Since the age of 14, I've read and reread a book every summer, called Seventeenth Summer by Maureen Daly. My mom bought it for me for Easter that year. The teenage couple on the cover of that edition (not the current one above) looked like a modern, 1990's couple, so I was confused when I began reading it and terms like "fellows" for guys and "radio serials" were used. I flipped to the front and realized it had been published in 1942. It's a lovely book about a girl and the boy she meets and dates the summer between graduation and college. We live in a world with cell phones and high speed internet and jets and online social networking, seemingly to make life easier, but does it? The writer of the book pays incredible attention to detail, almost to the point where a quiet evening of listening to the radio while you pin up your hair seem enjoyable! I suppose this is how the elderly feel, that life was so much simpler when you made your own bread and the milk man came in through the back door to fill the fridge. I lost my copy of the book sometime after reading it last summer, when we moved into this house, so yesterday after an early dinner with my parents, an early Father's Day celebration, we went to the bookstore and I bought up another copy. It's hard to explain how a simple book can be so important, and how it can make even me love the summer.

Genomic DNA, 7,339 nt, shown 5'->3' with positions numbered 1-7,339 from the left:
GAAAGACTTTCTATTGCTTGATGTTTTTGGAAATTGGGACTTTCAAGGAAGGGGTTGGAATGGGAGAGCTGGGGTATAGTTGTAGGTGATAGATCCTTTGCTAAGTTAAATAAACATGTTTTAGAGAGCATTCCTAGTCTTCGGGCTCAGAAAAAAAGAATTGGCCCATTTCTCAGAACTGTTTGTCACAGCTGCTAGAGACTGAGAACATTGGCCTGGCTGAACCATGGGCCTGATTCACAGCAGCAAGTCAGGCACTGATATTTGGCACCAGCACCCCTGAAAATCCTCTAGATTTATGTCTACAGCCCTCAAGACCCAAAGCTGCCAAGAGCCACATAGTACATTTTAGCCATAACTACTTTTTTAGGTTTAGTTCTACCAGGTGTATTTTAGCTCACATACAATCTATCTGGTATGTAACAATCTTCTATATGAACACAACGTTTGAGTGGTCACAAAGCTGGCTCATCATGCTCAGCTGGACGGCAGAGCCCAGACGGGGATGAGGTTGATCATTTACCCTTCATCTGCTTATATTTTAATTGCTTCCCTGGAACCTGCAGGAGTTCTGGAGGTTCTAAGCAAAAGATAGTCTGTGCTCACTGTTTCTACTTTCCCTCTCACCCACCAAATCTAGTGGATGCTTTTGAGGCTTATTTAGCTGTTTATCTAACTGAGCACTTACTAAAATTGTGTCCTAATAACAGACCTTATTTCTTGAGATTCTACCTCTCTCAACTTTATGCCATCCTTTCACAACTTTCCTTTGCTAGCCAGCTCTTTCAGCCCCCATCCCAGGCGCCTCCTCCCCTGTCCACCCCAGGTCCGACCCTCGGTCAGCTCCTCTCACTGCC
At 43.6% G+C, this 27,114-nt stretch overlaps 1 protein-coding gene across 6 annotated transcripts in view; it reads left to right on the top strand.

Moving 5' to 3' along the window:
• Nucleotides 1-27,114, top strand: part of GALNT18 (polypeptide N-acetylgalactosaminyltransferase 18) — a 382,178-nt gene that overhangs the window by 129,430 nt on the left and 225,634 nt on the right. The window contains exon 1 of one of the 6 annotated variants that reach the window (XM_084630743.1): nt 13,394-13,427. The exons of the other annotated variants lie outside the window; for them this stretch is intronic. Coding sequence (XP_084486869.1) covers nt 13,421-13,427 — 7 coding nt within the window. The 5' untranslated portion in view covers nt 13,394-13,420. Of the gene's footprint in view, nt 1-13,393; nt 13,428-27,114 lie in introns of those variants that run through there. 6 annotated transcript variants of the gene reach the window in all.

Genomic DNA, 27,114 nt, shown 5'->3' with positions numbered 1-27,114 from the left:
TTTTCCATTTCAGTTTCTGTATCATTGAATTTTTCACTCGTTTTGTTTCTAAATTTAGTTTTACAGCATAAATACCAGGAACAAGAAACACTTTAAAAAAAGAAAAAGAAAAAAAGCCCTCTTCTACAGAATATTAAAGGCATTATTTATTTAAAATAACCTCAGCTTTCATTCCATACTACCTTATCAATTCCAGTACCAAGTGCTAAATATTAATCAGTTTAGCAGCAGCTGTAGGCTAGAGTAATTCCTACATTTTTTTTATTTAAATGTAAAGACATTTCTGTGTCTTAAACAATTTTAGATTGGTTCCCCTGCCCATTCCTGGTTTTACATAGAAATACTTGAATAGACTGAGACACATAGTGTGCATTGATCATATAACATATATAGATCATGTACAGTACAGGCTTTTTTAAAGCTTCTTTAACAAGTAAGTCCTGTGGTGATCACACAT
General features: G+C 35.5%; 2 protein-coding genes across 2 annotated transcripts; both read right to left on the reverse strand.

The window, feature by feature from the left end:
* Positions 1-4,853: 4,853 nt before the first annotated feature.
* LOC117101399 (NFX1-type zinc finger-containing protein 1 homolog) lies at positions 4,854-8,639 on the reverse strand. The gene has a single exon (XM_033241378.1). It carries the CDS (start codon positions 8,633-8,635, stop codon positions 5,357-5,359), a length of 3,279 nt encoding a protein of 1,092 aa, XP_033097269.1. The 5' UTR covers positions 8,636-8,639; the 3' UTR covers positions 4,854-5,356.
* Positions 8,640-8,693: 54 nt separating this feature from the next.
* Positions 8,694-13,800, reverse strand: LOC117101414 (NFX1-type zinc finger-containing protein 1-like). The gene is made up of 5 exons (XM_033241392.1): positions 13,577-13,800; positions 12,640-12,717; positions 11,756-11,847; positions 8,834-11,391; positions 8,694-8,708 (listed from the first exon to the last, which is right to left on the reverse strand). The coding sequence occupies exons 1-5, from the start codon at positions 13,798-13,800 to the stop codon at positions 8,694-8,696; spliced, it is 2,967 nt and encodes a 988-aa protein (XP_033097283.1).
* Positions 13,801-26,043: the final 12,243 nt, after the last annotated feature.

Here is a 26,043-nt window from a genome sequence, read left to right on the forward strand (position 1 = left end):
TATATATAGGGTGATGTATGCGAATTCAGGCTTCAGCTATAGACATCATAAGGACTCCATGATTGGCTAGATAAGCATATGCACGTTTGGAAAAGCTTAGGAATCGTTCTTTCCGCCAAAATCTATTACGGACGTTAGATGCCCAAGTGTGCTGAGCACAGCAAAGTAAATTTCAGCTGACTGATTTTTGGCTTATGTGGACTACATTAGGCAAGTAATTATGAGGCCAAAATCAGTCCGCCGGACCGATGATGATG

Monday, June 15, 2009
Posted by Unlikely Oilfield Wife at 11:32 AM